I’ve now been taking Disulfiram for a month. I started with a low dose, 62.5mg every three days. After two weeks, I moved up to 125mg every three days, but it felt like too long between doses. After checking in with my doctor, we made it every other day. After five doses, once again, I felt like it was too long between doses, so we moved up to every day. That was when I started to feel like Disulfiram was doing something. (The rest of the dosing to the present is a few paragraphs down.)
Like most of the folks in the Lyme community, I read about the long half-life of disulfiram. In fact, if you google “disulfiram half-life” you’ll get lots of misinformation from drug addiction recovery websites. They say that the half-life is 60 to 120 hours. Let me start by correcting that information, instead quoting a study listed on the NIH website:
Half-life (T½): In a study of male alcoholics receiving 250 mg disulfiram as a single dose and as repeated doses over 12 days, the apparent half-life was 7.3 hours for disulfiram, 15.5 hours for diethyldithiocarbamate (DDTC), 22.1 hours for diethyldithiocarbamate-methyl ester (DDTC-Me), 13.9 hours for diethylamine (DEA), and 8.9 hours for carbon disulfide (CS2). CS2 in breath had an elimination half-life of 13.3 hours.Faiman MD, Jensen JC, Lacoursiere RB. MD. Elimination kinetics of disulfiram in alcoholics after single and repeated doses. Clin Pharmacol Ther. 1984;36(4):520-526.
I understand why drug addiction programs suggest a much longer half-life. For people who may be tempted to consume alcohol, even a small amount of disulfiram can cause a life-threatening reaction, as can its metabolites. In addition to the half-life of what can be found in the urine and bloodstream, since disulfiram and its metabolites can be stored in fat tissue and released at a later time, a person should err on the side of caution and wait two weeks for it to be completely eliminated from the body before consuming alcohol.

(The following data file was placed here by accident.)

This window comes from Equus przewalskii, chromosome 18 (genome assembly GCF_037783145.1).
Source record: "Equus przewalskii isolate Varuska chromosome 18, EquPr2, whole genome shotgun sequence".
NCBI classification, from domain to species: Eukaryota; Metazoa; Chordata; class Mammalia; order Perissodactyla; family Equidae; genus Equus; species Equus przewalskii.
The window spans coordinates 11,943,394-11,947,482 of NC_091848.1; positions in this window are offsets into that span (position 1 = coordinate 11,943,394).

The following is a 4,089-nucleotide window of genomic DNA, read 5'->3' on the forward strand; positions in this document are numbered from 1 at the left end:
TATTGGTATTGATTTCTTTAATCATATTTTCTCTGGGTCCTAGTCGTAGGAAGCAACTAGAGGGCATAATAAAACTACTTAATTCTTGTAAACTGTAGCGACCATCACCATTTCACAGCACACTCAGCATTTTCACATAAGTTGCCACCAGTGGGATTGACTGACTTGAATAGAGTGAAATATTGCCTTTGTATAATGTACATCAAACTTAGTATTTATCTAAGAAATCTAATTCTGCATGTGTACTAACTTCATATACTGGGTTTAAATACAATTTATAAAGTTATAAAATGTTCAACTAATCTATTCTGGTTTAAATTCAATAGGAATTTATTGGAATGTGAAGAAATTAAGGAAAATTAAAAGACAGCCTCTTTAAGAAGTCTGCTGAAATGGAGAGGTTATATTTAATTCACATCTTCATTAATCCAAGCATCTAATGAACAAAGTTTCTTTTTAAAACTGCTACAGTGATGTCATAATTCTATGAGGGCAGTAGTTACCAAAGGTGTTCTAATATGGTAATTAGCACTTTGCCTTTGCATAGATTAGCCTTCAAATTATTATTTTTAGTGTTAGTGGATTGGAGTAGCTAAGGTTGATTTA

This reasoning does not apply to people attempting to use disulfiram to kill a microbial infection. First of all, we have no information on whether the metabolites have any effect on the infections. Second, the peak in the blood stream has been reported to be 4 to 5 hours after a dose, after which the body begins to break it down and eliminate it. If we estimate that the half-life is 8 hours (for easier math), then twenty four hours later, the amount left in the body is one eighth the original dose (about 12%). Forty-eight hours later, it is down to the 5% that can linger in the body for up to ten days. (Except in some studies where the body stops eliminating it at 20% of a repeated dose and that 20% lingers for over a week.)
As I mentioned in my last post, I worry about babesia becoming resistant to disulfiram. What it felt like when I was taking the doses very far apart was that after the first 24 hours, the babesia was resurgent with mild symptoms (such as night sweats). Thus it made sense to increase the frequency of dosage to daily. I decided I did not want a small amount of disulfiram lingering in my body at a level that doesn’t kill microbes, but instead acts as an irritant, while the microbes evolve a way to survive it.
As I have been increasing the doses, the goal is to increase the peak of the drug in my bloodstream, and fat tissue which is how it will eventually cross into the nervous system, to tolerance. At the same time, I want the troughs to be not so low that they allow barely resistant babesia and other tick-borne infections to survive.
I came to an agreement with my doctor that I could increase the doses as tolerated. I understood that he didn’t want me to go up a level every night. Instead, I decided to go with the schedule that I’d read about by many other users online. It seems that when a person hits the first therapeutic dose, it takes about three days at that dose to begin to herx. Thus, I am giving myself a minimum of three days between dosage increases. After 4 days in a row at 125mg, I increased to 187.5mg (3/4 of a 250mg pill). After 3 days, I increased again to 250mg. That was last night.
I felt a bit better at the 125mg daily dose. Some energy in the morning and increased activity levels during the day. I thought I might be herxing a little, mostly bartonella, mostly with mild kidney pain. I took chanca piedra in the mornings (about 12 hours away from the nighttime disulfiram dose) for a few days. Then I got my first migraine in a month. Since migraines seem very correlated to an increase in the babesia activity, I increased the dose that night.